Take Off Your Inverted Spectrum Glasses: Colorís True Charm is in the Brain
2012-12-20 0:00

By Mark Changizi | DiscoverMagazine.com



The human fascination with color never ceases to amaze me. Our perceptual experience is filled with shapes and pitches and textures and timbres and depths and on and on, yet color seems to get the lion share of our excitement and philosophical attention. Color seems somehow more artistic than our other perceptual dimensions; itís simply wonderful to behold, as evinced by the double rainbow guy; and we canít resist wondering what it would be like to see dimensions of color beyond our own. In fact, RadioLab recently put out a great show on color that nicely conveys the romance we all have toward it.


Question is: Why do we find color so enthralling? One of the reasons may be that the world can seem arbitrarily labeled in color, as if a painter dabbed over everything in order to make it beautifulÖ and that naturally makes us wonder what a different artist might do. What sort of splendor is a birdówho has an extra dimension of color beyond oursótreated to, for example?


While I, too, feel the wonder of color, I donít share this above intuition about color and its arbitrariness. Itís an unfortunate intuition, one that seeps its way not only into the minds of laymen, but into our ďenhancementĒ products and even the hallowed halls of philosophy. In trying to explain whatís wrong with the intuition, let me begin with a thought experiment concerning a product that gives the wearer ďshape enhancementĒ vision.



ďWith our sunglassesí shape-enhancement filter, youíll see the world with more vibrant and interesting shapes. Round things will be rounder, regular polygons more mutedÖĒ


That would be a peculiar marketing pitch for a pair of shadesóbragging that it lets you see shapes that arenít really there! It reminds me of a pair of glasses we somehow acquired at 2AI Labs that places little stars everywhere within the visual environment: itís a novelty toy to give out at events, not serious eyewear. ďShape-enhancingĒ eyewear, were it to exist, would also be a novelty toy, perhaps used for fun-house-style entertainment. But few of us would be interested in using them for everyday wear. We want to see the world roughly as it is, not geometrically warped for no reason.


Yet, as absurd as shape-enhancing eyewear is, there is an analogous sort of enhancement that companies regularly tout: color-enhancement.


ďWith our sunglassesí color-enhancement filter, youíll see the world with more vibrant and interesting colors. Green things will be greener, violets more mutedÖĒ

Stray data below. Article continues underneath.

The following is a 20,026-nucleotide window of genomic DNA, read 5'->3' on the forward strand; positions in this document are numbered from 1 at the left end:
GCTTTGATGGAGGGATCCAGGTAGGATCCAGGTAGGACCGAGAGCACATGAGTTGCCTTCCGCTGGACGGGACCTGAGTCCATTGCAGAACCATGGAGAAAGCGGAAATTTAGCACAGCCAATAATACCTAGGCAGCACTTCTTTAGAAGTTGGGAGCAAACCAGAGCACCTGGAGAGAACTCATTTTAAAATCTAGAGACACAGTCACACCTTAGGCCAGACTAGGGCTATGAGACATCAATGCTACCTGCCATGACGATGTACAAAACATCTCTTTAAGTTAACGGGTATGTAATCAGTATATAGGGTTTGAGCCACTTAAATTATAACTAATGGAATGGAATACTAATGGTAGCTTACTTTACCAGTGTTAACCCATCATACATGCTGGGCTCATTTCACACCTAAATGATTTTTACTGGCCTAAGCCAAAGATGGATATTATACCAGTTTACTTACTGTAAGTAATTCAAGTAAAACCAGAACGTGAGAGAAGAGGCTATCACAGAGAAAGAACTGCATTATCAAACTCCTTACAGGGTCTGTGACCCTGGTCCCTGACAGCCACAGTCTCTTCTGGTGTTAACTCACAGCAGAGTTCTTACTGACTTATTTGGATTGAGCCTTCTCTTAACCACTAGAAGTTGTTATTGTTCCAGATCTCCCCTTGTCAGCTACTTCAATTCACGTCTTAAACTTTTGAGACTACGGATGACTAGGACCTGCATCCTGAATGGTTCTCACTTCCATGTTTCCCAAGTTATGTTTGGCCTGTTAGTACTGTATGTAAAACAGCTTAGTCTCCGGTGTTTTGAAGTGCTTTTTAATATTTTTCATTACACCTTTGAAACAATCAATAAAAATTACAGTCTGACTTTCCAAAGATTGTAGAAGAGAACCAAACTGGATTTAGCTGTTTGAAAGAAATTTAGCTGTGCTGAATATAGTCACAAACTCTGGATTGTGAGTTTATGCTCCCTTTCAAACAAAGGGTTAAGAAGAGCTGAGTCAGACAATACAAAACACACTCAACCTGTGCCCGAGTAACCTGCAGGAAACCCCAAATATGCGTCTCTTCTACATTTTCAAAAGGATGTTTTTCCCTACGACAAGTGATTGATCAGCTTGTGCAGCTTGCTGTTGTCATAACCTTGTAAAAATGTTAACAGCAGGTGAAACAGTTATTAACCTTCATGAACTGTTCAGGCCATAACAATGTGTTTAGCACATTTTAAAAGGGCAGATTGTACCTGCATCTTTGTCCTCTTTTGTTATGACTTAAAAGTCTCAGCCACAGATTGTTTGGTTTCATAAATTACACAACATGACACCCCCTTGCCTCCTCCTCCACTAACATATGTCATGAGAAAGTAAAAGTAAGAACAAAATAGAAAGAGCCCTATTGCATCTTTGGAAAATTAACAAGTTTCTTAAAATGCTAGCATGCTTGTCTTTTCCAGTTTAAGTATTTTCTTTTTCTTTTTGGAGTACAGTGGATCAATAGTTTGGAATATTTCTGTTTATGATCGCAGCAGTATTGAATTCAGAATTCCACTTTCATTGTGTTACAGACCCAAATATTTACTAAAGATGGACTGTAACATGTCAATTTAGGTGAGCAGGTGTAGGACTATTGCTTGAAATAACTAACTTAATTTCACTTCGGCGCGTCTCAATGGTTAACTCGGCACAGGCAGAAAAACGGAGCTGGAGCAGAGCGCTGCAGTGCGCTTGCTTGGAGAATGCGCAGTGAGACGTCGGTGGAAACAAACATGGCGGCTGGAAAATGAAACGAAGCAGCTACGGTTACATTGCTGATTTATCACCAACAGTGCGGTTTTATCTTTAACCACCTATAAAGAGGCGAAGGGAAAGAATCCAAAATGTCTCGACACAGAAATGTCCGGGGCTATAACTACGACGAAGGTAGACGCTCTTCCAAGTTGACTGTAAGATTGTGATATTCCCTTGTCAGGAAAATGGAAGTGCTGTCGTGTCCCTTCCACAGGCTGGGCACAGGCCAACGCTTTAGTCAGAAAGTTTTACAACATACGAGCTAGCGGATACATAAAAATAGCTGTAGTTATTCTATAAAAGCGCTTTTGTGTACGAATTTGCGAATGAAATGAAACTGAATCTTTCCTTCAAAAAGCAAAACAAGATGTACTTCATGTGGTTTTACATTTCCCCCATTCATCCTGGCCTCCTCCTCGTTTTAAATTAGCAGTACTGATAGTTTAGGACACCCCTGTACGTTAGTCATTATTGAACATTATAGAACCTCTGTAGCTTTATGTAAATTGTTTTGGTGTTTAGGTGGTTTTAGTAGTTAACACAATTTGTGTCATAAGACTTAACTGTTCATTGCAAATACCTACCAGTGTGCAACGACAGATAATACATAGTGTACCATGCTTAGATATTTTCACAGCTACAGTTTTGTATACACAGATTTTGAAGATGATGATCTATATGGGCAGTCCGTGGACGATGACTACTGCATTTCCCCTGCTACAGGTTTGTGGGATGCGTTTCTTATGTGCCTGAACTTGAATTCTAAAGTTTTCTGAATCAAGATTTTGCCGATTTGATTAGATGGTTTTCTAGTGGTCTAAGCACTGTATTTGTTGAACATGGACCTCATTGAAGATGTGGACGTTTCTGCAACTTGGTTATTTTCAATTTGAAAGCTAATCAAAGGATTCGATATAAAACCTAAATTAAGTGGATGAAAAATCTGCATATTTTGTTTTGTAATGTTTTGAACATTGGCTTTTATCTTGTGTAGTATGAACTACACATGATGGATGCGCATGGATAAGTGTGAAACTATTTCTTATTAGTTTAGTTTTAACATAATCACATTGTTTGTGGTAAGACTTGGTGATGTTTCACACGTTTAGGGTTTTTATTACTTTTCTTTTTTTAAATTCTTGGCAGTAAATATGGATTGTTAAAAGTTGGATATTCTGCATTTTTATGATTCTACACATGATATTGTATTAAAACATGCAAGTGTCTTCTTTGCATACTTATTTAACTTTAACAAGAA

This doesnít initially sound nearly as silly as shape-enhancement, but, when you stop and think about it, the marketing pitch is bragging that the eyewear lets you see colors that arenít really there!


Why should it be acceptable to warp colors but not shapes? Iíll suggest here that itís not acceptableóthat once we appreciate the meaning of color it becomes apparent that we shouldnít arbitrarily engage in color distortion.


The significance of the shapes of things within our visual field is fairly obvious. Shapes tell us about the true three-dimensional arrangement of the scene in front of us. Shapes tell us how our view will change were we to move. Shapes tell us what weíd hit were we to throw a rock in any given direction. Shapes give us hints as to the rigidity of objects, and sometimes even to what it would feel like if touched or lifted. Mess with the shapes of the things in your visual field, and there is a consequent deluge of changes in what it means for us.


The significance of the colors of things, on the other hand, is much less obvious, and so scientists and philosophers have long wondered whether inverting or otherwise warping or messing with the spectrum might not really matter. These are the ďinverted spectraĒ thought experiments. Maybe green to you is red to me, but the difference leads to no other cognitive or behavioral differences. If colors are arbitrary labels placed over the world, then inversions and warps shouldnít matter.



[...]


Read the full article at: discovermagazine.com






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